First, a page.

February 28, 2013 in Nation/World

Congress passes bill renewing anti-violence law

Kip Hill Spokesman-Review correspondent
 
Why it matters
The Violence Against Women Act is credited with helping reduce domestic violence incidents by two-thirds over the past two decades. The Senate bill would authorize some $659 million a year over five years to fund current programs that provide grants for transitional housing, legal assistance, law enforcement training and hotlines.

The Senate bill adds stalking to the list of crimes that make immigrants eligible for protection and authorizes programs dealing with sexual assault on college campuses and with efforts to reduce the backlog in rape kit analyses. It reauthorizes the Trafficking Victims Protection Act.

WASHINGTON — The Violence Against Women Act now on its way to President Barack Obama’s desk after a yearlong delay has deep ties and connections to the Inland Northwest and its U.S. Congressional delegation.

Sen. Mike Crapo, R-Idaho, is a cosponsor of the bill that will arrive for Obama’s signature. Rep. Cathy McMorris Rodgers, R-Wash., led the charge on the House GOP alternative that was shot down Thursday. One of the main reasons for the House GOP bill’s failure was its lack of a mechanism for tribal courts to prosecute non-native persons accused of abuse. Sen. Maria Cantwell, D-Wash., argued for the Senate’s provision granting tribal courts authority over abuse cases as chairwoman of the Indian Affairs Committee. Throughout the process, Sen. Patty Murray, D-Wash., has maintained staunch support of the Senate version and publicly called out House GOP leadership for failing to bring it to a floor vote.

That changed Thursday, when the House shipped the Senate version down the street to the White House. Before that happened, McMorris Rodgers took to the House floor Thursday morning in an effort to combat Democratic attacks on the Republican version of the bill, saying the focus had been on partisanship in debate on the legislation rather than the victims who would be protected by her version of the bill. She also cautioned the law would not stand up to judicial scrutiny.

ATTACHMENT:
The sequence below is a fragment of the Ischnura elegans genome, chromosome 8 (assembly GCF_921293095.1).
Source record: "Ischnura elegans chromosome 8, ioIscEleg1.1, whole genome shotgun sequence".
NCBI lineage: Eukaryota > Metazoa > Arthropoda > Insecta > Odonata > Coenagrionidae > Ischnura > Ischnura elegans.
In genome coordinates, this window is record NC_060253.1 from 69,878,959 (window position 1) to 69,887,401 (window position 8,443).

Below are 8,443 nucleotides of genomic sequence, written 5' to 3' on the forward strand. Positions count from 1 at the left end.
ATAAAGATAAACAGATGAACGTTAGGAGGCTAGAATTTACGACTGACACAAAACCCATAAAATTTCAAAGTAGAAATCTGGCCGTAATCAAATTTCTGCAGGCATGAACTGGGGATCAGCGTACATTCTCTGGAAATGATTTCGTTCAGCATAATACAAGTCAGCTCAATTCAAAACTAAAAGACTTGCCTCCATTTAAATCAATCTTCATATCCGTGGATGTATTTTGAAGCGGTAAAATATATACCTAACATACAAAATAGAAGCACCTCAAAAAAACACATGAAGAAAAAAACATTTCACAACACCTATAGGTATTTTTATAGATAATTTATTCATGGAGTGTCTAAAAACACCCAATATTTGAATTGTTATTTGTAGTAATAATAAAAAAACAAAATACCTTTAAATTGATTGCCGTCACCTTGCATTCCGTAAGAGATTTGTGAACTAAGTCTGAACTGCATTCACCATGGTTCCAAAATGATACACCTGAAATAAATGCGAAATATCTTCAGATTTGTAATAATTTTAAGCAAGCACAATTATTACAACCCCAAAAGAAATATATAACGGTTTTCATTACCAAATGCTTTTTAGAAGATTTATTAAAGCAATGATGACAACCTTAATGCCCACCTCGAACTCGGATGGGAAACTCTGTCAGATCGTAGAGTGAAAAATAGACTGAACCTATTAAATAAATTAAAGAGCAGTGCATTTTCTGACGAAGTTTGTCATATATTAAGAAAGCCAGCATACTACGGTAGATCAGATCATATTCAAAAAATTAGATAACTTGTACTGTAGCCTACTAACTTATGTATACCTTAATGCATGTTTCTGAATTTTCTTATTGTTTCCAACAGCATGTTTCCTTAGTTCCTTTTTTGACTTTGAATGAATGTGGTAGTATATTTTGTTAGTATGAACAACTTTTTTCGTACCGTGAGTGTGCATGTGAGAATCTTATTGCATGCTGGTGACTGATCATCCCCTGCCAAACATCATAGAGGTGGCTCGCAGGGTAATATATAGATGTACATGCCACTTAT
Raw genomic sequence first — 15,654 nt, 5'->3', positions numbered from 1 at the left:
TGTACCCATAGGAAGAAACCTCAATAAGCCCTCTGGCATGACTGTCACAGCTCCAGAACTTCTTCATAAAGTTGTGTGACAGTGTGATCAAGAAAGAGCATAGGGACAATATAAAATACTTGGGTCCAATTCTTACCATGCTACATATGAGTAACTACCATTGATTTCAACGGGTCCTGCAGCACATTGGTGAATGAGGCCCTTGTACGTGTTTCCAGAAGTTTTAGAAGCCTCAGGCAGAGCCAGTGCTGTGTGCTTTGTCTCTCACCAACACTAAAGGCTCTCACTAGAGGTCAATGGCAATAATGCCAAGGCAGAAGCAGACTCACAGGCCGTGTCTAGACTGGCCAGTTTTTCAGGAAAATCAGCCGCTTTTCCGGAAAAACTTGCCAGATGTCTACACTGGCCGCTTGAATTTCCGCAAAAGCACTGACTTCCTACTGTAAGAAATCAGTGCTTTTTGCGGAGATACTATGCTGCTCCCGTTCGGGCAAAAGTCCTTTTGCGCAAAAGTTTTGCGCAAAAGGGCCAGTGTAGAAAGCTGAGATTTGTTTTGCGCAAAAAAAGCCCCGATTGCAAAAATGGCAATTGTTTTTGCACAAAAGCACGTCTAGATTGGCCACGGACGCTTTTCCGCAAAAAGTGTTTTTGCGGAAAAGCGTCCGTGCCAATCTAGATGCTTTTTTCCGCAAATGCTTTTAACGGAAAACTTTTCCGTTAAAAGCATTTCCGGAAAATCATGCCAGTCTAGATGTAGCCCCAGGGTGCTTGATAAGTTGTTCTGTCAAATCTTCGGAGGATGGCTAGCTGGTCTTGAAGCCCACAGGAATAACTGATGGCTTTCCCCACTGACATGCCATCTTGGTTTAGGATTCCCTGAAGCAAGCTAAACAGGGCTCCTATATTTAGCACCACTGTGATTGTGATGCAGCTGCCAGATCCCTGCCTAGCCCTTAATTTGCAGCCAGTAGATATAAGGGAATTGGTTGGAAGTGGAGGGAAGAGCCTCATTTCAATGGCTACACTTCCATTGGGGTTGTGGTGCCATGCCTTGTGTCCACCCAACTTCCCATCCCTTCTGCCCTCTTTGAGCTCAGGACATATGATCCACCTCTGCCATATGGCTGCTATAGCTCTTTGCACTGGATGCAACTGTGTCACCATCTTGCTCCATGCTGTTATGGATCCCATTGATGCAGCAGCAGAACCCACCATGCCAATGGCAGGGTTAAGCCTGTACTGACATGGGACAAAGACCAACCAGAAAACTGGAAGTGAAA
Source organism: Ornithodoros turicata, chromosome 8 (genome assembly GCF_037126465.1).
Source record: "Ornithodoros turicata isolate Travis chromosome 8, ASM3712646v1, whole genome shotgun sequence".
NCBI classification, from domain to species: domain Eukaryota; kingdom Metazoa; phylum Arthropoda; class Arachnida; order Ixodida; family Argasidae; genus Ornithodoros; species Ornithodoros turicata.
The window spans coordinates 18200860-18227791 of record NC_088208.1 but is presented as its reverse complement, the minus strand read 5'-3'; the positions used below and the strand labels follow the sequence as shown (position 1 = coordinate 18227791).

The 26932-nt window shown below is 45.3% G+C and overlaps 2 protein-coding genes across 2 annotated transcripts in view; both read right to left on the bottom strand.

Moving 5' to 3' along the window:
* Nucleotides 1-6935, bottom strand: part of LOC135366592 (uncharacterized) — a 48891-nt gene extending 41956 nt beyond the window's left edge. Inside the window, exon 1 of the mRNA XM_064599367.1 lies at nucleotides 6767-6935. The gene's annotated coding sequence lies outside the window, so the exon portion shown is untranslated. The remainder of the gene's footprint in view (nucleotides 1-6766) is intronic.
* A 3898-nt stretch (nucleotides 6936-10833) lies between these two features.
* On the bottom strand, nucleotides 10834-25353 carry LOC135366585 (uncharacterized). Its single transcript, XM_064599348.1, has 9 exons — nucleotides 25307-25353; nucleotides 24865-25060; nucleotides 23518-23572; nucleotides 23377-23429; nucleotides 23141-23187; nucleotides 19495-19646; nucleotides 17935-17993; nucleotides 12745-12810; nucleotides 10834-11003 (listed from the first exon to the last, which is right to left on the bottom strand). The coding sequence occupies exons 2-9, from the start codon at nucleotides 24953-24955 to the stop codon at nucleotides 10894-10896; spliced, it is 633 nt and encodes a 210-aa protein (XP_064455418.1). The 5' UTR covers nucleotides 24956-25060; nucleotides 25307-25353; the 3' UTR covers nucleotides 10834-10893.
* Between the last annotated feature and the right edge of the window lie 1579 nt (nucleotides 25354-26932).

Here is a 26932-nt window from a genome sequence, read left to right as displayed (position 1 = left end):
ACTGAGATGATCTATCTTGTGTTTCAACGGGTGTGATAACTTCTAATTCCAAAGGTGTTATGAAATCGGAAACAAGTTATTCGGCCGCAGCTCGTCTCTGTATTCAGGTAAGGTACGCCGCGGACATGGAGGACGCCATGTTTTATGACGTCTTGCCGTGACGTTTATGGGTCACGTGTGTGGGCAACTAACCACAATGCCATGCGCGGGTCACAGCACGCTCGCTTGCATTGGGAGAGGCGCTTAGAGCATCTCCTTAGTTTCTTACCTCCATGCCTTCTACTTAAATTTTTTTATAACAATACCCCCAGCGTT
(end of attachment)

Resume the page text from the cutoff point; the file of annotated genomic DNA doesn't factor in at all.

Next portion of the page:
“It is a bill that respects the Constitution, and puts the focus on the victim, where it should be,” McMorris Rodgers said of the Republican alternative, which was defeated on a 166-257 vote.

But Murray called the Constitutional argument “an artificial red flag,” saying Democrats had consulted with Constitutional lawyers who gave the OK on their bill. She said the Senate’s legislation, passed by the House with more than 80 Republican backers, brought to light the often-overlooked issue of violence on tribal lands.

“This has been a silent epidemic, and we’ve brought it out in the open and made a really big step forward,” Murray said.

McMorris Rodgers voted for the Senate version of the act after the Republican version was defeated.

Another feature lacking from the House Republican version of the bill was explicit granting of benefits to same-sex couples. Murray said such an extension was vital, given several states’ (including Washington’s) decision to legalize marriage for partners of the same sex.

“I’ve had the opportunity to talk to many members of the LGBT community,” Murray said. “Because the language did not explicitly provide them benefits, they were denied.”

Congress originally codified the Violence Against Women Act in 1994, authored by then-Delaware Sen. Joe Biden. It has been now been renewed three times, and legislation passed Thursday extends benefits, including funding for programs dedicated to stopping domestic violence and legal assistance for victims, through 2018.

Obama has signaled he will sign the bill quickly.


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